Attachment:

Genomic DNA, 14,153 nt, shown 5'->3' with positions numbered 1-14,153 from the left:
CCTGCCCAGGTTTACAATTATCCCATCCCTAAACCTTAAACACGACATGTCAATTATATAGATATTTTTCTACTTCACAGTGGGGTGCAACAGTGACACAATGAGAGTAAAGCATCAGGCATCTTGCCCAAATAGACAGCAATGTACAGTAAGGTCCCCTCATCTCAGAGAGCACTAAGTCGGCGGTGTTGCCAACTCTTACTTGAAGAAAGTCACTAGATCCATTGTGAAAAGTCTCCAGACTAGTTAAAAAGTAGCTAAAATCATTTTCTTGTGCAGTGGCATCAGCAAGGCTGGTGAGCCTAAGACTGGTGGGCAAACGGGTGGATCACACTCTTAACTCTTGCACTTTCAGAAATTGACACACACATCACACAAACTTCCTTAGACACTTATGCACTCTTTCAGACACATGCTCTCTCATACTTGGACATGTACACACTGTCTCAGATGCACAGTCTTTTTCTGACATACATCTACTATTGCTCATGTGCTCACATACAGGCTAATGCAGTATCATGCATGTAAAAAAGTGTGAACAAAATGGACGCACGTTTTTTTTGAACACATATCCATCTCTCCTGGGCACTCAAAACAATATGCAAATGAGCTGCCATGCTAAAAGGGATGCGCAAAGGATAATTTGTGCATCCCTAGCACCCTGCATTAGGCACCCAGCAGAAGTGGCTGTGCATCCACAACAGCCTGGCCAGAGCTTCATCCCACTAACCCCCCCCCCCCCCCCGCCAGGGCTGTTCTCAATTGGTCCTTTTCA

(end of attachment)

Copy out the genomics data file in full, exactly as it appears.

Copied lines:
Genomic DNA, 14,153 nt, shown 5'->3' with positions numbered 1-14,153 from the left:
CCTGCCCAGGTTTACAATTATCCCATCCCTAAACCTTAAACACGACATGTCAATTATATAGATATTTTTCTACTTCACAGTGGGGTGCAACAGTGACACAATGAGAGTAAAGCATCAGGCATCTTGCCCAAATAGACAGCAATGTACAGTAAGGTCCCCTCATCTCAGAGAGCACTAAGTCGGCGGTGTTGCCAACTCTTACTTGAAGAAAGTCACTAGATCCATTGTGAAAAGTCTCCAGACTAGTTAAAAAGTAGCTAAAATCATTTTCTTGTGCAGTGGCATCAGCAAGGCTGGTGAGCCTAAGACTGGTGGGCAAACGGGTGGATCACACTCTTAACTCTTGCACTTTCAGAAATTGACACACACATCACACAAACTTCCTTAGACACTTATGCACTCTTTCAGACACATGCTCTCTCATACTTGGACATGTACACACTGTCTCAGATGCACAGTCTTTTTCTGACATACATCTACTATTGCTCATGTGCTCACATACAGGCTAATGCAGTATCATGCATGTAAAAAAGTGTGAACAAAATGGACGCACGTTTTTTTTGAACACATATCCATCTCTCCTGGGCACTCAAAACAATATGCAAATGAGCTGCCATGCTAAAAGGGATGCGCAAAGGATAATTTGTGCATCCCTAGCACCCTGCATTAGGCACCCAGCAGAAGTGGCTGTGCATCCACAACAGCCTGGCCAGAGCTTCATCCCACTAACCCCCCCCCCCCCCCCGCCAGGGCTGTTCTCAATTGGTCCTTTTCA